I Gotta tell you a 100% true story about a wild and crazy serial entrepreneur, a guy whose life is a lesson in estudiante-ness.
That guy was Kevin Thompson. A “hungry” guy if there ever was one. Kevin started showing up on conference calls.
A year or two later I was in a meeting somewhere, a mastermind group. With a bunch of different guys who teach and coach. Someone mentioned a guy named Kevin. Said something like “He does everything I tell him to do.”
“You mean Kevin Thompson? Hey, I know him. He does everything I tell him to do too.”
Someone else said, “Me too.”
“I wish all my customers were like Kevin.”
(I think sometimes people assume we prefer slow learners with money who never actually do anything and just buy everything we offer ’em. Nothing could be further from the truth. We all c-r-a-v-e an eager student.) Kevin sure was that student.
He sold chemicals for killing mold. (Talk about an exciting niche! What a romantic thing to specialize in.) He built GetMoldSolutions.com into a tiny empire, painstakingly applying every imaginable marketing technique to an otherwise unremarkable topic.
Then he went on to something else, and something else.
The guy would just relentlessly execute instructions.
And I gotta tell you, ten years later, if any of us authors and consultants dropped dead on stage, Kevin could step up and finish most of our talks without a beat. He’d probably add a thing or two that we would’ve forgotten to mention.
In regular school, there’s a shame, a stigma, associated with being like Kevin. In public school, the eager, curious kid who sits in the front row, the one who’s passionately engaged absorbing, questioning, debating, raising his hand, staying late after school… they call him the Teacher’s Pet.
They call him a geek and a nerd.
They beat him up and steal his lunch money on the playground.
He walks down the hall and someone nails him in the arm with a clenched fist. Gonna take the smart kid down down a notch or two.
After so many years of that, he grows ashamed of his curiosity. He doesn’t let it show anymore. Eventually he finds himself in the back row along with all the other apathetic kids. He too becomes paralyzed with apathy.
Eventually, he even forgets what it was like to be curious and driven to discover a world filled with wonder.
Suddenly thirty years later he’s staring blankly at the tail lights ahead of him, sipping hot sludgy coffee on the expressway on the way to work at a job where if you excel at what you do, you make everyone else look bad.
The acid bath of mediocrity eats through his skin until his nerves are dead and he doesn’t feel anything anymore.
He lumbers through his day and he feeds his family and meets his obligations and barely remembers what it was like to yearn for something more.
In fact, just the thought of yearning for something more hurts so bad, he can barely stand to think about it.
So every time he starts feeling that restlessness, he pops in a DVD. Gladiator is a really cool flick. If I watch it, I can feel like a rebel and a victor without getting my chest sliced open in a coliseum of gaping spectators.
Except…. you can’t.
All real gladiators face knives and shields and fists.
Every battle sooner or later gets waged in front of spectators.
And a guy or gal with dead curiosity and numb nerves is not quick or agile enough to step out of the way when that sharp blade comes swinging round.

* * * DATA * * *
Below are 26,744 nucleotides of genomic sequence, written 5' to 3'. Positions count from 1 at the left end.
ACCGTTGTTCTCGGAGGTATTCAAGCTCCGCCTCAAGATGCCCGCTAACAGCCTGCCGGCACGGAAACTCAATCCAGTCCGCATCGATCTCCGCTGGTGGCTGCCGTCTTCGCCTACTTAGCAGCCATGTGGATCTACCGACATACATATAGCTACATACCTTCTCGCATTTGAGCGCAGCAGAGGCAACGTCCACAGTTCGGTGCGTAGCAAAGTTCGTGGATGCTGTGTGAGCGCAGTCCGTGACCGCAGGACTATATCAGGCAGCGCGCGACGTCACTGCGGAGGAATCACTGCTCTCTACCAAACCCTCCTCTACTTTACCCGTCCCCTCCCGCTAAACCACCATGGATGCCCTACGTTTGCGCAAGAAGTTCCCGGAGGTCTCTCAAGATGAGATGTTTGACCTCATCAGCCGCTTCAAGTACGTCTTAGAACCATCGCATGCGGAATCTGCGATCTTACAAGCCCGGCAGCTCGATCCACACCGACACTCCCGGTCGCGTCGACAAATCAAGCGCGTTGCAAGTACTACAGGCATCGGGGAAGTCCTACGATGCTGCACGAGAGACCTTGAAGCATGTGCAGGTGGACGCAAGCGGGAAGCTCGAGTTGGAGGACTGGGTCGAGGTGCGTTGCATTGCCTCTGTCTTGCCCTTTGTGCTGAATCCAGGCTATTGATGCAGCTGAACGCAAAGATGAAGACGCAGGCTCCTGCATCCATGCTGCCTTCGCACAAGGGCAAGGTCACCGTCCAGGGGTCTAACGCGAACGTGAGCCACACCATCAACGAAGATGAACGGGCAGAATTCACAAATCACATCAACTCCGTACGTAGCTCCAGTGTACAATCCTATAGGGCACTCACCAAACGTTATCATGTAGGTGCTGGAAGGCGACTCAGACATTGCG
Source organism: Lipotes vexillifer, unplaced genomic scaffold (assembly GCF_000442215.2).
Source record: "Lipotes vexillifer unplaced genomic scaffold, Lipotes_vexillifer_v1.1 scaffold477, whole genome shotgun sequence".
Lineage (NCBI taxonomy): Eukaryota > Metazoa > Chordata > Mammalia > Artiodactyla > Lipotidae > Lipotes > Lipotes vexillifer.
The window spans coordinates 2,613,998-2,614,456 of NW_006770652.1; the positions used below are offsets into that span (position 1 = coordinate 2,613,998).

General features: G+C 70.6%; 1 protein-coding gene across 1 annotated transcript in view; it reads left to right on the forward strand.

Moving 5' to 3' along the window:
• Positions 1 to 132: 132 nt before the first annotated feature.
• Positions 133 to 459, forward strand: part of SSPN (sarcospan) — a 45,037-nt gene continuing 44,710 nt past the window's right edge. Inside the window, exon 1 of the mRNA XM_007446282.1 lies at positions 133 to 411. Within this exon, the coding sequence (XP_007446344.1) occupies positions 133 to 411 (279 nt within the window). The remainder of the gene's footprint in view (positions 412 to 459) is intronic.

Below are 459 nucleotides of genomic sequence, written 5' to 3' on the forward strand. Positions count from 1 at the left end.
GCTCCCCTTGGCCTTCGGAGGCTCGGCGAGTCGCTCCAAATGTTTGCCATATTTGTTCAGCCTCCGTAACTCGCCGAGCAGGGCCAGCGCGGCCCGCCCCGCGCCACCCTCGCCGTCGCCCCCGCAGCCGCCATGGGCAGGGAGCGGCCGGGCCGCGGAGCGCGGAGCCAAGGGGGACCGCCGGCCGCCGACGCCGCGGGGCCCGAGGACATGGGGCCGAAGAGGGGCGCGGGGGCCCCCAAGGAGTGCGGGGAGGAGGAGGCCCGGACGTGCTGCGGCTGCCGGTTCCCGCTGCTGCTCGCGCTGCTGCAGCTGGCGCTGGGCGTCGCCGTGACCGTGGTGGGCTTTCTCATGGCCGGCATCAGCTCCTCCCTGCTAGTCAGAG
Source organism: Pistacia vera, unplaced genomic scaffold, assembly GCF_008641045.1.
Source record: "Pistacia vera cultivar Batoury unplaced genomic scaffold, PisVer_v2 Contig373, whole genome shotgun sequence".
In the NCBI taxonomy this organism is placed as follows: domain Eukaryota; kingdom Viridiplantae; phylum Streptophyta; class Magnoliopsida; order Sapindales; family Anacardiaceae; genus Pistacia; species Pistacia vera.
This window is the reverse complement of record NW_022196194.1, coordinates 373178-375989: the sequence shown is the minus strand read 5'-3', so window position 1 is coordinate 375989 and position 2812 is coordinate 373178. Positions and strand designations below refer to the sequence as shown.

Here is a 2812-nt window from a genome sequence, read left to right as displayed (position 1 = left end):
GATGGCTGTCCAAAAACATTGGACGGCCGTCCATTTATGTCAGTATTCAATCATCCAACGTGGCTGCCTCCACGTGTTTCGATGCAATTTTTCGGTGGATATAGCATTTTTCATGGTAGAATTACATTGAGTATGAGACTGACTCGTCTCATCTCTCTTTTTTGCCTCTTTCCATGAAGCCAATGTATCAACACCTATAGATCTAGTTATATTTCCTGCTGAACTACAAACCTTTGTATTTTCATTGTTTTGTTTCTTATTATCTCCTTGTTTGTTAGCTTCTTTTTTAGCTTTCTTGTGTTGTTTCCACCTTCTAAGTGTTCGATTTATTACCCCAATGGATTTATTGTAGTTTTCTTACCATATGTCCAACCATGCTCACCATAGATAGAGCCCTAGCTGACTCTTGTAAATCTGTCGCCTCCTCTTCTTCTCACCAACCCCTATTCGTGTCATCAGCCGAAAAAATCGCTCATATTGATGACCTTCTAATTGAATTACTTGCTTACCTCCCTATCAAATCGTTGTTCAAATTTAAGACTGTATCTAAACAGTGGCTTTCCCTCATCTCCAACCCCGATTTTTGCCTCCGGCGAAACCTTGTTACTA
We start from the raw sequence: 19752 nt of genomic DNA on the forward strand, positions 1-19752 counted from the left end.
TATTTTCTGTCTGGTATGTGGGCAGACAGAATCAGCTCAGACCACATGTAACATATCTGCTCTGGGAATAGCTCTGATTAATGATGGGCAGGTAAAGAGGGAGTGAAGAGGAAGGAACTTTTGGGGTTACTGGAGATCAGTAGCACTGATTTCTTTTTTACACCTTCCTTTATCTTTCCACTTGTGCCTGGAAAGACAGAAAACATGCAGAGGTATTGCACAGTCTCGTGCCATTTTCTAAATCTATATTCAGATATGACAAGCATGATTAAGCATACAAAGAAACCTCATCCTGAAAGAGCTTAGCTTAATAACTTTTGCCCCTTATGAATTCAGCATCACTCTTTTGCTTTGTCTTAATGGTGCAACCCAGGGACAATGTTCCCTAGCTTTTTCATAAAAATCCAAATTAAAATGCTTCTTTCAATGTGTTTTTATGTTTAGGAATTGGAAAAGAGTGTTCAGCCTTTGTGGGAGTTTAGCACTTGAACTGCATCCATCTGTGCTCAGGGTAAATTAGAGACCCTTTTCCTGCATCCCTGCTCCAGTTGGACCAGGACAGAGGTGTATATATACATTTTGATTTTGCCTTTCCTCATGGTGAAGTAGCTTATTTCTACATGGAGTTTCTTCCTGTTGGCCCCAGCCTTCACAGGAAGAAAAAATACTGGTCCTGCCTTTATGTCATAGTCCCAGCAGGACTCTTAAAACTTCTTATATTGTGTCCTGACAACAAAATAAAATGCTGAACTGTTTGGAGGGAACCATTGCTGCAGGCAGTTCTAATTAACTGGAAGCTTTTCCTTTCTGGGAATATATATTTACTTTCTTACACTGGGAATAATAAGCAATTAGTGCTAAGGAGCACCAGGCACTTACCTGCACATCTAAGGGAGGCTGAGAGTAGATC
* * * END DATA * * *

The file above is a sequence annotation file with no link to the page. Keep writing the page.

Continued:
Why was Kevin different? I dunno. Maybe it was his job on a fishing boat where he lost both front teeth and almost his life. Maybe it was being blind in one eye and always feeling different from everyone else. Maybe it was some moment I don’t even know about, when he just resolved to stand out. Maybe it was some late nite conversation where someone helped clean out his inner head trash.
What I do know is, eager estudiantes get something out of the game that “cool” “nonchalant” estudiantes don’t. What I do know is, if you paid your tuition you should NEVER be ashamed to sit in the front row and ask as many questions as the prof will answer.
What I do know is, every professor loves a curious student. He scans the room looking for passion. When he finds none, he goes home a little less alive than when he came.
When I was a kid, I was insatiably curious. I would ask my dad science questions. My dad didn’t have a scientific bone in his body. “Dad, how do cars work?”
“I don’t know.”
“How do radios work?”
“I don’t know.”
Eventually I just had to go to the library or read the encyclopedias that our friends gave us. But I would find out. Somehow, public education did not succeed in pounding the curiosity and wonder out of me.
Right now the world is in a state of extreme cynicism and despair. There is an atmosphere of helplessness, of victimhood. An overwhelming sense of resignation. A belief that if the next political candidate doesn’t solve our problems, then they’re probably unsolvable. It permeates endless chatter, a million words a second, 24/7/365.
That belief is poison.
It will kill you.
It goes hand in hand with lack of curiosity, sitting in the back of the class throwing spit wads and acting “cool” and scorning the few who came to learn something.
You cannot afford to live that lie for a single minute.
A wondrous world is everywhere around you, sending you silent signals. My buddy Tom Hoobyar used to say “There’s burning bushes everywhere” referring to the story where God talked to Moses from the burning bush.
Wisdom is coming at you 24/7, leading you away from slavery into freedom, if you only have the discernment to pick out which voices to listen to. And the courage to be like Kevin. The courage to be curious and step into that coliseum and fight.